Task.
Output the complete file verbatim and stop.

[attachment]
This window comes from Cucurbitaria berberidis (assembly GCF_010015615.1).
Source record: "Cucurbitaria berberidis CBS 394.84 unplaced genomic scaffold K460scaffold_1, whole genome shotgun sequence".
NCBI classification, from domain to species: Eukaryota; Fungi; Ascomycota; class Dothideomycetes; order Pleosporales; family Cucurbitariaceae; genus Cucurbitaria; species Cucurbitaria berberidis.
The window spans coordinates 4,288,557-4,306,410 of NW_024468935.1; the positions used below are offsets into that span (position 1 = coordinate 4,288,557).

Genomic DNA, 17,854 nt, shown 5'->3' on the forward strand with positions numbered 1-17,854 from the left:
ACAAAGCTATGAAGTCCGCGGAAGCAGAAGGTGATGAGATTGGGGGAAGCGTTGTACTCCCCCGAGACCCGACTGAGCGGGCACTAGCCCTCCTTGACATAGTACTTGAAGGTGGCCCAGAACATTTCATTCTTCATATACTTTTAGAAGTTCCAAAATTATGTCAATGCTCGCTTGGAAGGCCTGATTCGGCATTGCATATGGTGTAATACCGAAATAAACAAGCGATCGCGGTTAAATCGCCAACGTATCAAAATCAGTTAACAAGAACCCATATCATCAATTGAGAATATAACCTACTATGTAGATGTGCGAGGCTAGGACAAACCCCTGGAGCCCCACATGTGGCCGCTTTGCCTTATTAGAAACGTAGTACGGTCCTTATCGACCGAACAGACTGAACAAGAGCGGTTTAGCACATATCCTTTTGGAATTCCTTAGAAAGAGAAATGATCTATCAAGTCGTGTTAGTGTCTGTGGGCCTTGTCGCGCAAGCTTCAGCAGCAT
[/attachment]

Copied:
This window comes from Cucurbitaria berberidis (assembly GCF_010015615.1).
Source record: "Cucurbitaria berberidis CBS 394.84 unplaced genomic scaffold K460scaffold_1, whole genome shotgun sequence".
NCBI classification, from domain to species: Eukaryota; Fungi; Ascomycota; class Dothideomycetes; order Pleosporales; family Cucurbitariaceae; genus Cucurbitaria; species Cucurbitaria berberidis.
The window spans coordinates 4,288,557-4,306,410 of NW_024468935.1; the positions used below are offsets into that span (position 1 = coordinate 4,288,557).

Genomic DNA, 17,854 nt, shown 5'->3' on the forward strand with positions numbered 1-17,854 from the left:
ACAAAGCTATGAAGTCCGCGGAAGCAGAAGGTGATGAGATTGGGGGAAGCGTTGTACTCCCCCGAGACCCGACTGAGCGGGCACTAGCCCTCCTTGACATAGTACTTGAAGGTGGCCCAGAACATTTCATTCTTCATATACTTTTAGAAGTTCCAAAATTATGTCAATGCTCGCTTGGAAGGCCTGATTCGGCATTGCATATGGTGTAATACCGAAATAAACAAGCGATCGCGGTTAAATCGCCAACGTATCAAAATCAGTTAACAAGAACCCATATCATCAATTGAGAATATAACCTACTATGTAGATGTGCGAGGCTAGGACAAACCCCTGGAGCCCCACATGTGGCCGCTTTGCCTTATTAGAAACGTAGTACGGTCCTTATCGACCGAACAGACTGAACAAGAGCGGTTTAGCACATATCCTTTTGGAATTCCTTAGAAAGAGAAATGATCTATCAAGTCGTGTTAGTGTCTGTGGGCCTTGTCGCGCAAGCTTCAGCAGCAT